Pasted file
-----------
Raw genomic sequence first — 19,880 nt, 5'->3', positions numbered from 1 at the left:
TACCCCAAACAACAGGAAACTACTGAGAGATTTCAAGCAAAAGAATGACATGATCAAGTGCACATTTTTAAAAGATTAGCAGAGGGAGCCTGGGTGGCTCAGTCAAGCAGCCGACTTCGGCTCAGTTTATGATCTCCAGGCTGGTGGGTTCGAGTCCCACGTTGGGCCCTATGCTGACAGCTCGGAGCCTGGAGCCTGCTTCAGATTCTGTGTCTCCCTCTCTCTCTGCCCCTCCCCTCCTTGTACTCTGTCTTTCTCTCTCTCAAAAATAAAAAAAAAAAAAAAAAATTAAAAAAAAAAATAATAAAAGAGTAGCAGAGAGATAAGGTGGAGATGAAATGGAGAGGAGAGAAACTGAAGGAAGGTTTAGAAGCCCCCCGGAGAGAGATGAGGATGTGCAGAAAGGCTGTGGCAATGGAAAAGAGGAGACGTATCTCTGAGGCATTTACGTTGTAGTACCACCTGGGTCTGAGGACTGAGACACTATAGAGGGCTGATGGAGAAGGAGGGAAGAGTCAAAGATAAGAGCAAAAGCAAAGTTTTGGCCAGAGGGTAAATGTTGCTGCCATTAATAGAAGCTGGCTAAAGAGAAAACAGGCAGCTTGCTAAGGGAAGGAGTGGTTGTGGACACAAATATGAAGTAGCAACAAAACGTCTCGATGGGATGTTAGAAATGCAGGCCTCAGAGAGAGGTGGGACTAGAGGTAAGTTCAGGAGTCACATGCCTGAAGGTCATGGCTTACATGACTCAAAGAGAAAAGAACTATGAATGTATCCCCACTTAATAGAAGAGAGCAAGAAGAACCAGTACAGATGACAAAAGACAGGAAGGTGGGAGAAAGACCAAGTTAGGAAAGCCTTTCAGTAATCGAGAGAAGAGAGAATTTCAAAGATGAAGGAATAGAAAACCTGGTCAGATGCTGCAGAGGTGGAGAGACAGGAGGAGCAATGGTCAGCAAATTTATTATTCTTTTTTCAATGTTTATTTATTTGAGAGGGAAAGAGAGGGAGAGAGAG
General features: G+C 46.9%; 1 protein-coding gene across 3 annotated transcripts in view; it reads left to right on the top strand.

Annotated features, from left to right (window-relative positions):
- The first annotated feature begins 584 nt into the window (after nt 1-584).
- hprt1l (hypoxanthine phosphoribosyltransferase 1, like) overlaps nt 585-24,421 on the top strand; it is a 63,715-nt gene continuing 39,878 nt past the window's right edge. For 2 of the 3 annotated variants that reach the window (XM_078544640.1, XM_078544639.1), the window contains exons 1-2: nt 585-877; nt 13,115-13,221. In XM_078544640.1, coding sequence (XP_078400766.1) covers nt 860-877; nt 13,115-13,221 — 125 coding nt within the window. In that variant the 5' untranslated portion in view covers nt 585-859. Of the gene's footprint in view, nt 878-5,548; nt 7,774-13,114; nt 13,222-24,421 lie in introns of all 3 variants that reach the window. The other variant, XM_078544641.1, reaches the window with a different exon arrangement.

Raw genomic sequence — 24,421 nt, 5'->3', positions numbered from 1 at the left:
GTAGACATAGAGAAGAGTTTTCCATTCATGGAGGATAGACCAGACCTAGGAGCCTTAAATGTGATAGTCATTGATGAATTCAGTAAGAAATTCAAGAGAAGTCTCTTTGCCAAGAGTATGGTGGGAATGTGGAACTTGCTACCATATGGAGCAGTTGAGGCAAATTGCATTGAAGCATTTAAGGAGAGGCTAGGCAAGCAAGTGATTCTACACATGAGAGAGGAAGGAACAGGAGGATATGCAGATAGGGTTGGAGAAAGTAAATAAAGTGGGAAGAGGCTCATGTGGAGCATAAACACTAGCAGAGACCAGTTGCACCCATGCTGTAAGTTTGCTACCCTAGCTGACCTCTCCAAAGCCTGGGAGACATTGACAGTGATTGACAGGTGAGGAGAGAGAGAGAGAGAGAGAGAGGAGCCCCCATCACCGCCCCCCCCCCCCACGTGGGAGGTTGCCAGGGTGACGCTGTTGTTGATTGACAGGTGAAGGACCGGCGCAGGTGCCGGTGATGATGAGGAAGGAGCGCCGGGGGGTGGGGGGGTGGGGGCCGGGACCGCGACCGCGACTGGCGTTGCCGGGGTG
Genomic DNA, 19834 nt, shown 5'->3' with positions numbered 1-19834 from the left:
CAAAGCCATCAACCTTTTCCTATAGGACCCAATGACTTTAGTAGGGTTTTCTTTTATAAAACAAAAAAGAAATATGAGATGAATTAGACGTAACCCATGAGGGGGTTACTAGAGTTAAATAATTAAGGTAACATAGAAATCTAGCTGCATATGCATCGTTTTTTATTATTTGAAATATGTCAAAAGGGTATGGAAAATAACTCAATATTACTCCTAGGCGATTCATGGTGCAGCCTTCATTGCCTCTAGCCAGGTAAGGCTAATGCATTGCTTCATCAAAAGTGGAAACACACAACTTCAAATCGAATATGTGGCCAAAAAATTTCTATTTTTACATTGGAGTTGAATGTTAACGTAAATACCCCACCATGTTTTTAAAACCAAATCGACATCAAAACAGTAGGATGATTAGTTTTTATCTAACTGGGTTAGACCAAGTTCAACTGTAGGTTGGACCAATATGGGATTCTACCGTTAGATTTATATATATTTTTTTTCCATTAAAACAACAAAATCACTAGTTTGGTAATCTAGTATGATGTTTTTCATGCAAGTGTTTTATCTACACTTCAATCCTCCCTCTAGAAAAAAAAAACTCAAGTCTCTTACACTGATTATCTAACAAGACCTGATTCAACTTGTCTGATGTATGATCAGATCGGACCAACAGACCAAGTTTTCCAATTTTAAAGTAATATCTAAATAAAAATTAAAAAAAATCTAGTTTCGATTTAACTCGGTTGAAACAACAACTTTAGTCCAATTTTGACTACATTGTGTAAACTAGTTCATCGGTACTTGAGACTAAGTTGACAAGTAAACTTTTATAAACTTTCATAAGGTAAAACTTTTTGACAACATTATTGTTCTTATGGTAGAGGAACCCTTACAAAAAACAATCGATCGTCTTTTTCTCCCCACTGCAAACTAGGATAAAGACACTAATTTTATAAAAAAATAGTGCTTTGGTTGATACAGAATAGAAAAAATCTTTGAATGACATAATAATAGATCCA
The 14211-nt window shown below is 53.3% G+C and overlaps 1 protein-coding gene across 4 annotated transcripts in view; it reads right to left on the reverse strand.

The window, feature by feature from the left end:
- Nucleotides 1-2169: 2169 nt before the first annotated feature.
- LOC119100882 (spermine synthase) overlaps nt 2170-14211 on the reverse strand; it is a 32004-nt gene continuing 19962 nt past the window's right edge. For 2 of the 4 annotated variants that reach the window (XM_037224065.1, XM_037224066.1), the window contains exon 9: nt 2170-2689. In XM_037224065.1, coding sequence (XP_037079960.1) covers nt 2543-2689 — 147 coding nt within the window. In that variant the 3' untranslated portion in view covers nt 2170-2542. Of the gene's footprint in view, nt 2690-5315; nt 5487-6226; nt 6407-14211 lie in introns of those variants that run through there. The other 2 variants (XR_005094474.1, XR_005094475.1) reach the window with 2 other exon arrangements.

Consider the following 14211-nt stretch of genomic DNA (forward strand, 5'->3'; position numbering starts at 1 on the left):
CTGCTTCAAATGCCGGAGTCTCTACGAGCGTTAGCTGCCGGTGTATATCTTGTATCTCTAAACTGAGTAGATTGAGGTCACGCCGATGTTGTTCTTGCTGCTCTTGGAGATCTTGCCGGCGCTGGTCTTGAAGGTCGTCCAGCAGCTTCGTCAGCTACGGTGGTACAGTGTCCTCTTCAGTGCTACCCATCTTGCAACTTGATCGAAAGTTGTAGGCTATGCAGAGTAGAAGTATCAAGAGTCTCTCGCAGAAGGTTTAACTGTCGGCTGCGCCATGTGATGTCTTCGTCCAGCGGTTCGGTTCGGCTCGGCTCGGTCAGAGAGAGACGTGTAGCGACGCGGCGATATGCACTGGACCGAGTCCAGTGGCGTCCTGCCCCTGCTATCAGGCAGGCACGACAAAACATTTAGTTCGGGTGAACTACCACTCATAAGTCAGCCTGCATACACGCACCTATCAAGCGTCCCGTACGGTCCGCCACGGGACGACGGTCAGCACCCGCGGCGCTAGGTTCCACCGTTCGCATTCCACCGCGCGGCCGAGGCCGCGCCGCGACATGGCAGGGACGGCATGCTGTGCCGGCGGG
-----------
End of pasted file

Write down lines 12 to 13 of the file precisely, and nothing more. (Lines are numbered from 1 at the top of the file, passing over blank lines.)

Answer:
The window, feature by feature from the left end:
- Nucleotides 1-2169: 2169 nt before the first annotated feature.